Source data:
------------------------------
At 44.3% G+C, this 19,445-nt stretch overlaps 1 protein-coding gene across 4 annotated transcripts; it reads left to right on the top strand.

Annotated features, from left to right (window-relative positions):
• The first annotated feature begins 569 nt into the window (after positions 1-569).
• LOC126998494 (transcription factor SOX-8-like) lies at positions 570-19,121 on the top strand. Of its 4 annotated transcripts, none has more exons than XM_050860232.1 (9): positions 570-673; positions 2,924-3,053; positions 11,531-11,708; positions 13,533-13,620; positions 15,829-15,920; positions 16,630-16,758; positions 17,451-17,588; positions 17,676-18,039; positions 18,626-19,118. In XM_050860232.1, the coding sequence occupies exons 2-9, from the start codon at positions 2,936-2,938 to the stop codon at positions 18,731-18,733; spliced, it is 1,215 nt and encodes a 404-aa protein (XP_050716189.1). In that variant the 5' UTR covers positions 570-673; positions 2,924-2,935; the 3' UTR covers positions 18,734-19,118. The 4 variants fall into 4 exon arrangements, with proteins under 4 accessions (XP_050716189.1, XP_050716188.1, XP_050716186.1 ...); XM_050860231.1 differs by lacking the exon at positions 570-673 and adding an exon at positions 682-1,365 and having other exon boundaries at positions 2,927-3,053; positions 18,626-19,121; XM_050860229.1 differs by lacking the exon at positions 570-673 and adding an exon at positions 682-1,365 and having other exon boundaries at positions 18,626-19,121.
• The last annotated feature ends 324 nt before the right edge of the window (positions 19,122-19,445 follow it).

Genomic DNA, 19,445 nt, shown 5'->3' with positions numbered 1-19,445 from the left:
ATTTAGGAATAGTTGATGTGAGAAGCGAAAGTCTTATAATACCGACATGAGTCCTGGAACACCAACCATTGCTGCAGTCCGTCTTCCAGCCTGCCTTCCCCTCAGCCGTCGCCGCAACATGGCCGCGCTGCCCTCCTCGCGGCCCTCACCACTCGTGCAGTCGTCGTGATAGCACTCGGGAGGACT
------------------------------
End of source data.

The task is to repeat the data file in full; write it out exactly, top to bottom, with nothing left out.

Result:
At 44.3% G+C, this 19,445-nt stretch overlaps 1 protein-coding gene across 4 annotated transcripts; it reads left to right on the top strand.

Annotated features, from left to right (window-relative positions):
• The first annotated feature begins 569 nt into the window (after positions 1-569).
• LOC126998494 (transcription factor SOX-8-like) lies at positions 570-19,121 on the top strand. Of its 4 annotated transcripts, none has more exons than XM_050860232.1 (9): positions 570-673; positions 2,924-3,053; positions 11,531-11,708; positions 13,533-13,620; positions 15,829-15,920; positions 16,630-16,758; positions 17,451-17,588; positions 17,676-18,039; positions 18,626-19,118. In XM_050860232.1, the coding sequence occupies exons 2-9, from the start codon at positions 2,936-2,938 to the stop codon at positions 18,731-18,733; spliced, it is 1,215 nt and encodes a 404-aa protein (XP_050716189.1). In that variant the 5' UTR covers positions 570-673; positions 2,924-2,935; the 3' UTR covers positions 18,734-19,118. The 4 variants fall into 4 exon arrangements, with proteins under 4 accessions (XP_050716189.1, XP_050716188.1, XP_050716186.1 ...); XM_050860231.1 differs by lacking the exon at positions 570-673 and adding an exon at positions 682-1,365 and having other exon boundaries at positions 2,927-3,053; positions 18,626-19,121; XM_050860229.1 differs by lacking the exon at positions 570-673 and adding an exon at positions 682-1,365 and having other exon boundaries at positions 18,626-19,121.
• The last annotated feature ends 324 nt before the right edge of the window (positions 19,122-19,445 follow it).

Genomic DNA, 19,445 nt, shown 5'->3' with positions numbered 1-19,445 from the left:
ATTTAGGAATAGTTGATGTGAGAAGCGAAAGTCTTATAATACCGACATGAGTCCTGGAACACCAACCATTGCTGCAGTCCGTCTTCCAGCCTGCCTTCCCCTCAGCCGTCGCCGCAACATGGCCGCGCTGCCCTCCTCGCGGCCCTCACCACTCGTGCAGTCGTCGTGATAGCACTCGGGAGGACT